On the 8th he was at Berlin, struck more than ever with its imposing appearance—
' Munich is quite a village to it/ His friend Raumer was in Italy, but he saw Graff,
and found him, ' as usual, complaining, but he brightened up when I talked of con-
.sulting him as to some passages in Ottfried's Christ.' Then follows the discussion,
at the end of which Graff remarked that the passages were the more difficult because
they were nearly all of them åirag Xeyó/íei/a. On the i2th he reached Hamburg, and,
after seeing Lappenberg, went on slowly to Copenhagen, lingering in Schleswig and
Jutland more than a month, and accurately observing the dialects and the people.
On the 4th of May he reached the Danish capital, and called on his friends. On
the 6th he went with Professor Thiele to the Museum of Sculpture and saw Thor-
walclsen, who had been absent in Italy on his former visits:

'Among the sculptures there is his own bust, by himself, some twenty years younger, a
magnificent countenance. On expressing my strong desire to see him, Thiele was so kind as
to go in to him and announce me, though he had let his servant know he was not very well
this morning; and I believe I should not have seen him but for my being able to speak Danish,
for immediately on my going in he received me most cordially, and his first words were,
" Jcg Jiorer at dc talcr Dansk." I passed about three-quarters of an hour with him alone, and I
never recollect having more enjoyment in the same time. There is earnestness and great depth
of expression in his countenance, with great placidness and serenity. He talked little, but moved
slowly about in his silk dressing-gown, letting fall every now and then a remark either voluntarily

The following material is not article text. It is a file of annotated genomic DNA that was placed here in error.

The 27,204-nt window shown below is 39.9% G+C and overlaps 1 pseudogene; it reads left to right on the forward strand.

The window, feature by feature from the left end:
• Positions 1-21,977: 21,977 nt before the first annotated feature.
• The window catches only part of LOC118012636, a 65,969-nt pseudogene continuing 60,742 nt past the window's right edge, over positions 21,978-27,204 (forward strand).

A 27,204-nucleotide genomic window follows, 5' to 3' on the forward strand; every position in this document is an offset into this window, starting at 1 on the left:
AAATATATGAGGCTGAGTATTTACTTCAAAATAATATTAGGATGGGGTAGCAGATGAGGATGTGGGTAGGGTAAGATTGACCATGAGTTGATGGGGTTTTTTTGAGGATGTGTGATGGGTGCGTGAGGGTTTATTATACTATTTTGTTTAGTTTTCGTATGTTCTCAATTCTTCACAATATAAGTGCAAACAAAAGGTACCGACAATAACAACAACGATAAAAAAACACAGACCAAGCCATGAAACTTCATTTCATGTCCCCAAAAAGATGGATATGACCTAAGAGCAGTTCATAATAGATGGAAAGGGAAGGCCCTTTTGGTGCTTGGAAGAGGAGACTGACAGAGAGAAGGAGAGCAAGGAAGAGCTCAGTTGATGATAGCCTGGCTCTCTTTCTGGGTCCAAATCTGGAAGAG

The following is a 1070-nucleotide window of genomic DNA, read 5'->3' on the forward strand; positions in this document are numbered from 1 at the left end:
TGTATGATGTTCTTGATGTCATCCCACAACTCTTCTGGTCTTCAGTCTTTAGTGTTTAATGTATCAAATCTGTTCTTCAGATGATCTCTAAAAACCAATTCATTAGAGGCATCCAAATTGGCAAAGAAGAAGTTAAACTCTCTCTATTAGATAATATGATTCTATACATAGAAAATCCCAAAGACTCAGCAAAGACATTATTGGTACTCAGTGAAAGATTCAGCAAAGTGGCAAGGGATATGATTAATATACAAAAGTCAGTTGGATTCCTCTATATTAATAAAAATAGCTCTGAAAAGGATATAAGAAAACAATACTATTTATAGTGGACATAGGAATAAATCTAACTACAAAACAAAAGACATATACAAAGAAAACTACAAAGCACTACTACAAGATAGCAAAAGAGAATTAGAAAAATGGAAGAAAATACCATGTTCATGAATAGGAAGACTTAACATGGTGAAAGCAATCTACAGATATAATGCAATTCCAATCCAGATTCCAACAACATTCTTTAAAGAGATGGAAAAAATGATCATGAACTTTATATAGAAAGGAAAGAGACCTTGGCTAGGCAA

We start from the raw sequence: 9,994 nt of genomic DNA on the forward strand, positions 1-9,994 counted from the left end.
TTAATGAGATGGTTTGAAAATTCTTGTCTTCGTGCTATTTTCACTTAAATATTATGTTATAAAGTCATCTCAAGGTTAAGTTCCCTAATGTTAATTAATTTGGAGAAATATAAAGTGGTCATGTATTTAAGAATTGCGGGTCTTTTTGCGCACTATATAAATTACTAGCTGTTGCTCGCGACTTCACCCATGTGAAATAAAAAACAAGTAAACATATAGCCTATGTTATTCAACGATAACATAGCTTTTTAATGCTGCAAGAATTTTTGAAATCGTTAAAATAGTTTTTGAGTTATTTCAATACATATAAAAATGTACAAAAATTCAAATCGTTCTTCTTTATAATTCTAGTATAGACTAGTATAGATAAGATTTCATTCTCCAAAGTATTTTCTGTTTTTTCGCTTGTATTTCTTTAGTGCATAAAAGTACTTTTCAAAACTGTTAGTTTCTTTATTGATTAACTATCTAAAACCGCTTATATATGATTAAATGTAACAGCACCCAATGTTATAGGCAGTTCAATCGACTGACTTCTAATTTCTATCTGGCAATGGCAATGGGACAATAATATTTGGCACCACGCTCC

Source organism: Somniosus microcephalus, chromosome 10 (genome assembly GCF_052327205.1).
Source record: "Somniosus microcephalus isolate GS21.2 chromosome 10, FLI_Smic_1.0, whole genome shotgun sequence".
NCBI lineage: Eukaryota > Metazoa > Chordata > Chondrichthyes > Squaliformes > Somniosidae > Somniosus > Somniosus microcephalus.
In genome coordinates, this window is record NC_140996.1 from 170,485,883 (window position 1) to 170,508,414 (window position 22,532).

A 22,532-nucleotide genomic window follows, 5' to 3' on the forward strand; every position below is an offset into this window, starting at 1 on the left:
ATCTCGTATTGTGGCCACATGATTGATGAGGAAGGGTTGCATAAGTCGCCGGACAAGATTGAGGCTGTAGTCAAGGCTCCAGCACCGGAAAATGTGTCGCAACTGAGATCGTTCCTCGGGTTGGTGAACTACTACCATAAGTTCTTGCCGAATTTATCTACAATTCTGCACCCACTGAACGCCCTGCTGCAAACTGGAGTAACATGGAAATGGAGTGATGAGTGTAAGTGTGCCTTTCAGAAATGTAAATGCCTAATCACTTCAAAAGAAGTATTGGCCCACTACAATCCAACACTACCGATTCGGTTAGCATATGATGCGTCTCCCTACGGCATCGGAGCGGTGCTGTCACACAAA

or in answer to some observation of mine upon a picture or a piece of sculpture. He seemed,
as far as I could judge, to be very favourably impressed as to England, and dwelt especially
upon the merits of one or two pictures he has, painted by Englishmen. . . . He said he wished
to see England, but feared, from the great number of very kind friends he had there, he should
be detained too long, and his years reminded him that his time was growing short. I saw
in his studio numerous works, partly now in execution, especially reliefs of the " Triumph of
Alexander," and a colossal and most noble figure, just modelled, representing Ocean, which is to
form part of a group. ... I left him with the impression of having been in the company of a
great man. There is something half sacred about his still, pensive manner, with his white hair
and figure a little bent forward.'

Cleasby had now made up his mind more clearly as to his Northern journey. On
the same day he wrote to his father that he was going first to Stockholm, and then to
Upsala, to stay there fourteen days. After that he should go to Petersburg, by way
of Riga and Reval. On the yth of May he left Copenhagen by steamer for Malmoe in
Scania. From Malmoe he posted in his carriage to Calmar, and thence to Stockholm,
which he reached on the loth. Cleasby was now better fitted to enjoy Sweden than on
his former visit in 1834. He knew the language, and had letters to many literary men
from his friends in Copenhagen. Dr. Hildebrand, the archivarius and great Anglo-Saxon
numismatist, took him to the Library, and put him in the way of obtaining some facsimiles
and transcripts from Icelandic Sagas of the Romance cycle for Lady Charlotte Guest.
Having put this in train, Cleasby turned to the main object of his visit—the inspection
and collation of the Codex Argenteus at Upsala. He was fortunate in finding his friend
Dr. Reuterdahl, of Lund, in Stockholm, who gave him a letter to the chief librarian
Schröder, a man who was known, for his difficulty of access, by the nickname of ' Inga-
lunda;' ' Certainly not,' or ' Not by any means,' that being the word with which he usually